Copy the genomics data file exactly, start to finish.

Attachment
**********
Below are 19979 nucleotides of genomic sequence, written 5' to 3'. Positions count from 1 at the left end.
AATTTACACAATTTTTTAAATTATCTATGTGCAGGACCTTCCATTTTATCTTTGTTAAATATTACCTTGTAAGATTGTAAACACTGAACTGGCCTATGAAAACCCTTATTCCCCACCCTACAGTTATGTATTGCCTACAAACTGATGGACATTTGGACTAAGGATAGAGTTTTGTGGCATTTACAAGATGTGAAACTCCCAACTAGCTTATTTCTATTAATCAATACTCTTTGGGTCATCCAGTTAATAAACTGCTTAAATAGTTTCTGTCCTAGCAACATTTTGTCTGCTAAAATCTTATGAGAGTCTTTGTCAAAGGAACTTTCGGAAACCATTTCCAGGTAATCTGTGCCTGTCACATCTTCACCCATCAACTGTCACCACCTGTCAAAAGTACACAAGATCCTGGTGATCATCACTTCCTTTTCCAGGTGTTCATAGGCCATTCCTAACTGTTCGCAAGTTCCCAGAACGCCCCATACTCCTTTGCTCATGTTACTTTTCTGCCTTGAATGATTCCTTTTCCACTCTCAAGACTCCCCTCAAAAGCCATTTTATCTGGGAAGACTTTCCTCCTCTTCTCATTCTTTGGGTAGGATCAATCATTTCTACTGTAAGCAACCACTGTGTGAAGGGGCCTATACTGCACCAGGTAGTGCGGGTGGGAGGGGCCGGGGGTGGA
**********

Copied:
Below are 19979 nucleotides of genomic sequence, written 5' to 3'. Positions count from 1 at the left end.
AATTTACACAATTTTTTAAATTATCTATGTGCAGGACCTTCCATTTTATCTTTGTTAAATATTACCTTGTAAGATTGTAAACACTGAACTGGCCTATGAAAACCCTTATTCCCCACCCTACAGTTATGTATTGCCTACAAACTGATGGACATTTGGACTAAGGATAGAGTTTTGTGGCATTTACAAGATGTGAAACTCCCAACTAGCTTATTTCTATTAATCAATACTCTTTGGGTCATCCAGTTAATAAACTGCTTAAATAGTTTCTGTCCTAGCAACATTTTGTCTGCTAAAATCTTATGAGAGTCTTTGTCAAAGGAACTTTCGGAAACCATTTCCAGGTAATCTGTGCCTGTCACATCTTCACCCATCAACTGTCACCACCTGTCAAAAGTACACAAGATCCTGGTGATCATCACTTCCTTTTCCAGGTGTTCATAGGCCATTCCTAACTGTTCGCAAGTTCCCAGAACGCCCCATACTCCTTTGCTCATGTTACTTTTCTGCCTTGAATGATTCCTTTTCCACTCTCAAGACTCCCCTCAAAAGCCATTTTATCTGGGAAGACTTTCCTCCTCTTCTCATTCTTTGGGTAGGATCAATCATTTCTACTGTAAGCAACCACTGTGTGAAGGGGCCTATACTGCACCAGGTAGTGCGGGTGGGAGGGGCCGGGGGTGGA